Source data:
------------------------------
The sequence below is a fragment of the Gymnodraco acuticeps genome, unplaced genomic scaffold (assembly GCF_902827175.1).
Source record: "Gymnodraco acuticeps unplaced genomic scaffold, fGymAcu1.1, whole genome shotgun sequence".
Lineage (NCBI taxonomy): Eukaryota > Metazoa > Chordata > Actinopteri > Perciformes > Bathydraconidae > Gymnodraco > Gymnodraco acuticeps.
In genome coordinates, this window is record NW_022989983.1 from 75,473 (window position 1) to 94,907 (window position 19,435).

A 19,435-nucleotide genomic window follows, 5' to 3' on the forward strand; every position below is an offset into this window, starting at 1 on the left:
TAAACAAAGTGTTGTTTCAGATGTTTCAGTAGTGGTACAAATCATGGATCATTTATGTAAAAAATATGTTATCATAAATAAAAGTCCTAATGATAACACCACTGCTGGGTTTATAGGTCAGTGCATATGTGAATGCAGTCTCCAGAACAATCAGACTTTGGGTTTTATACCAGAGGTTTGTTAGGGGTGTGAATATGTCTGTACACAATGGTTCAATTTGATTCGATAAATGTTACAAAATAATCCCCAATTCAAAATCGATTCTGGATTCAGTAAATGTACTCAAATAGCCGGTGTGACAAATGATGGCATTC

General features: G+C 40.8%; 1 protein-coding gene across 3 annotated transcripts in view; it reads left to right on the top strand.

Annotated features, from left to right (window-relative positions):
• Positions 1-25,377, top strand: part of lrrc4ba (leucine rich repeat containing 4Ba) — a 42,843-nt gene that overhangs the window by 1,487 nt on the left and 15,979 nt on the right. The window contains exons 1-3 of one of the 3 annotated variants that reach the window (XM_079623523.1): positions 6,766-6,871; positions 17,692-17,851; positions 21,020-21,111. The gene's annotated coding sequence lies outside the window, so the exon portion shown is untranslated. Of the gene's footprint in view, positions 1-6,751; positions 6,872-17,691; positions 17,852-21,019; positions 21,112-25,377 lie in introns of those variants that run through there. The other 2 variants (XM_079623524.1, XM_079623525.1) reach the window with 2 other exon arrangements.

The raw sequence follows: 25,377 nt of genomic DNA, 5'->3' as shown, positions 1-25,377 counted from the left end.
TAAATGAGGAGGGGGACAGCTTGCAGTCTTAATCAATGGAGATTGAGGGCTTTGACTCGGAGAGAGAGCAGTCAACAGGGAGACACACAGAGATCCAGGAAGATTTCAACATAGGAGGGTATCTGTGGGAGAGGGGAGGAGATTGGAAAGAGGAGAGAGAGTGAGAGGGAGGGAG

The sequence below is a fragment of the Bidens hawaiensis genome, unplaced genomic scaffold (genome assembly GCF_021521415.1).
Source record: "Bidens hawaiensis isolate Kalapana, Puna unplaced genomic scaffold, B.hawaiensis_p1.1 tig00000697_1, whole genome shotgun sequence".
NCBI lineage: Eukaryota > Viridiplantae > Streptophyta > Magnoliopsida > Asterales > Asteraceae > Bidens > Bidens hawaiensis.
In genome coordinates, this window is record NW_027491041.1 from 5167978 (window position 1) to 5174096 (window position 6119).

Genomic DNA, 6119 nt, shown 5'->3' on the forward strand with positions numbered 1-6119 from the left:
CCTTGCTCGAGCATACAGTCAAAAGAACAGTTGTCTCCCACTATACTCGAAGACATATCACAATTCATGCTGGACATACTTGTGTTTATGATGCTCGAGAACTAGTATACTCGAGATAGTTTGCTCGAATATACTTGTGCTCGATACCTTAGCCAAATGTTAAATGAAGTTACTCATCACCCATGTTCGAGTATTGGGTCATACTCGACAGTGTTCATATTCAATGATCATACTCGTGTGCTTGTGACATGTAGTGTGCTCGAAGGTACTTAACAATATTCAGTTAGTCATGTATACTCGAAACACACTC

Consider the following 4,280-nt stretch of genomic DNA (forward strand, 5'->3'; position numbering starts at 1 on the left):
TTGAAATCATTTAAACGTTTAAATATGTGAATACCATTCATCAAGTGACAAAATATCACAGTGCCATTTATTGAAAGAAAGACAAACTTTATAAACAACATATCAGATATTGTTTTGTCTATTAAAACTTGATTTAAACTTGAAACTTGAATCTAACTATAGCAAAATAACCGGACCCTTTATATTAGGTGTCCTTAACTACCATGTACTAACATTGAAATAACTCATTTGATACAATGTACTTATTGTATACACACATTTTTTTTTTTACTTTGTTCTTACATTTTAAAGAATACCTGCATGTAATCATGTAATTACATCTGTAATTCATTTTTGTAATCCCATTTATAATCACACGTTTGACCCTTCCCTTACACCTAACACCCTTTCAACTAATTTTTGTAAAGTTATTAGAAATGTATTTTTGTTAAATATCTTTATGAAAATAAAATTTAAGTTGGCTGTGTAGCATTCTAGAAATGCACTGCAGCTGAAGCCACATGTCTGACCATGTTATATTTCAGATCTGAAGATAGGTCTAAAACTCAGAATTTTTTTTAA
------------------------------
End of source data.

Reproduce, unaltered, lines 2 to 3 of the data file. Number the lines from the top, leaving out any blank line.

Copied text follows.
Source record: "Gymnodraco acuticeps unplaced genomic scaffold, fGymAcu1.1, whole genome shotgun sequence".
Lineage (NCBI taxonomy): Eukaryota > Metazoa > Chordata > Actinopteri > Perciformes > Bathydraconidae > Gymnodraco > Gymnodraco acuticeps.